Drugs cheats are a "disgrace" and should be banned from boxing for life, says IBF world featherweight champion Josh Warrington.
The Leeds fighter, 28, will defend his title against mandatory challenger Kid Galahad on 15 June at Leeds Arena.
Sheffield's Galahad was given a backdated two-year doping ban in 2016 that was later cut by six months.
"There is no place for drug cheating in any sport," Warrington told BBC Radio 5 Live's Breakfast show.
Galahad, who is unbeaten in 26 fights, maintains he tested positive in 2014 after his brother spiked his nutritional supplement.
"He shows no remorse, which is disgraceful in my eyes and we don't need people like that in boxing," added Warrington, who says the nature of boxing means the outcome could be more serious than in other sports.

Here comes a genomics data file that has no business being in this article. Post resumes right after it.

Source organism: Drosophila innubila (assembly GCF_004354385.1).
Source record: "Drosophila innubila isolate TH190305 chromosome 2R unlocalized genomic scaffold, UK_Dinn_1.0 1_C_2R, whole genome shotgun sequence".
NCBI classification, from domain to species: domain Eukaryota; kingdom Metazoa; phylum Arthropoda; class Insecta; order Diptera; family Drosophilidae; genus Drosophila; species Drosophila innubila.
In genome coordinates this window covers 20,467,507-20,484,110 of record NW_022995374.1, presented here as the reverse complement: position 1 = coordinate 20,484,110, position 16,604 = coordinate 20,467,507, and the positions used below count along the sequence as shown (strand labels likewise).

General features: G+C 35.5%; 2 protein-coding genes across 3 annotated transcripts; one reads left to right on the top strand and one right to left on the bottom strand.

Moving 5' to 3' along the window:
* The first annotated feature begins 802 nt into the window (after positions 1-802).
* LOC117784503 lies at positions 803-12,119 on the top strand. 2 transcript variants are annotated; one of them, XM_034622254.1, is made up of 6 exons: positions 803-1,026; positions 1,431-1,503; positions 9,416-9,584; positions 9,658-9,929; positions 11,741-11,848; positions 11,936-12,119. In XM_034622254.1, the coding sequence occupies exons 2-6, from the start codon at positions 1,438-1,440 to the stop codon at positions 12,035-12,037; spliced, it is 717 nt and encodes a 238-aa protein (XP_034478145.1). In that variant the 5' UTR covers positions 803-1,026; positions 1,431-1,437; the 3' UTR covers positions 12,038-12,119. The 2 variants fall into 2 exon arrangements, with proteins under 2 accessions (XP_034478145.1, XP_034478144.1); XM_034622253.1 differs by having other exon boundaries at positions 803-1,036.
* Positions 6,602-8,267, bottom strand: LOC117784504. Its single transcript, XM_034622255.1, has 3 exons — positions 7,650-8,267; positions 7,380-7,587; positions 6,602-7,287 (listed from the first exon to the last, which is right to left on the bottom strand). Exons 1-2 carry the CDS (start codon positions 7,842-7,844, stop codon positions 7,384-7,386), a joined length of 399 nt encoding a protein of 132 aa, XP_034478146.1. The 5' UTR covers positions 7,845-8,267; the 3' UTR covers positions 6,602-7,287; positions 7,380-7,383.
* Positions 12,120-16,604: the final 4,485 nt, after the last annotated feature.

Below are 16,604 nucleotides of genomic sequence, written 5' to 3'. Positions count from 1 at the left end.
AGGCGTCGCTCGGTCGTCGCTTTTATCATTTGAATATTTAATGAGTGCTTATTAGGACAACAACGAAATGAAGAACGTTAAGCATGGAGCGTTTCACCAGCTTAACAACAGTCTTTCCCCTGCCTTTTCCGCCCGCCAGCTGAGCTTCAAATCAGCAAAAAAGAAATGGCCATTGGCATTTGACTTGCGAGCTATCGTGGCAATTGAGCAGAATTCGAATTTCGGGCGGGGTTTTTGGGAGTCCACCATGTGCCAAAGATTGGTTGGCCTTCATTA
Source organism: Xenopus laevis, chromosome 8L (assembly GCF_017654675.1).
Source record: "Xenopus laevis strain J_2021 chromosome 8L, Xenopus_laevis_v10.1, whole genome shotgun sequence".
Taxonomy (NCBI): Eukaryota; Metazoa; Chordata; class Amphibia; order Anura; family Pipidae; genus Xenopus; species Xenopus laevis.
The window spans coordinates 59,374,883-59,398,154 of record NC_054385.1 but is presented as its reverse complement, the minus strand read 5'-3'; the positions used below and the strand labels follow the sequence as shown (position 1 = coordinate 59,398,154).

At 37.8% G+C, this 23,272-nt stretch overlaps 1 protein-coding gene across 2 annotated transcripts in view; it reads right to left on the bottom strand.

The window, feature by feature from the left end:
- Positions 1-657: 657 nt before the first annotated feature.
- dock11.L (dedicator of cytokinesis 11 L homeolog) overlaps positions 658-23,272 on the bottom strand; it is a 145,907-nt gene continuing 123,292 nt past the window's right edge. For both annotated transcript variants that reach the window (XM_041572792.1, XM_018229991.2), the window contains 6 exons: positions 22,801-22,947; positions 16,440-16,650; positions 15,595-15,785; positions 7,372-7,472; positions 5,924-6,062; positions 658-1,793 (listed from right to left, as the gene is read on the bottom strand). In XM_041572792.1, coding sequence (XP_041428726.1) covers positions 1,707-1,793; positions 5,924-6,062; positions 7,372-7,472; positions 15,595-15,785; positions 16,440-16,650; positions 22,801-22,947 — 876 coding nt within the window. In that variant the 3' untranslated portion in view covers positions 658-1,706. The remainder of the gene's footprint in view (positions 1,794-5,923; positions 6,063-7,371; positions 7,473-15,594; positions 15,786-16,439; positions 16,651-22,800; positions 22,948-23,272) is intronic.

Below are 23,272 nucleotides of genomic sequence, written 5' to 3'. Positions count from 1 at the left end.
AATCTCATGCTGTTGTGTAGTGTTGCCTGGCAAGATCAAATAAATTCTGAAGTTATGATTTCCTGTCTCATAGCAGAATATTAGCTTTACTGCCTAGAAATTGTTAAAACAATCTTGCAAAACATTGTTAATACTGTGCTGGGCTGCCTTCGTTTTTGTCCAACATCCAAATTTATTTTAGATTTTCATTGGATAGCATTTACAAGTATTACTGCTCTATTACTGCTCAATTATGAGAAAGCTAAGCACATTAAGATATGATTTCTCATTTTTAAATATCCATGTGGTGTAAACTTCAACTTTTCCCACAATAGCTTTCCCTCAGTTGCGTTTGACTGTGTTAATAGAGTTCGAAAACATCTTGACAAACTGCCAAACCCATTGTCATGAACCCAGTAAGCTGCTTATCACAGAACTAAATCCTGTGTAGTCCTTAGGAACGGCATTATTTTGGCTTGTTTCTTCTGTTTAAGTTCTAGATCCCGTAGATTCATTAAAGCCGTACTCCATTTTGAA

"It's man-to-man combat and we are going in there to hurt each other. To try and pinch an extra little inch by cheating, especially in a sport as brutal as boxing, is a disgrace.
"Winning and losing, everything like that goes out the window. We are going in there to hurt each other and if you do get found then you should be banned for life straightaway."
Warrington beat Northern Ireland's Carl Frampton in his first title defence in December and is unbeaten in 28 fights.
Frampton, 32, has signed a new multi-fight contract with US-based Top Rank promotions and has been touted as an opponent for world title holders Oscar Valdez or Leo Santa Cruz.
"I hope Carl goes on and wins another world title and if he does, I would love nothing more to have a big unification fight with him," said Warrington.
"I had to take up the mandatory as I have worked hard to get that.
"I believe I am the best featherweight in the world and the way I prove that is by fighting other champions."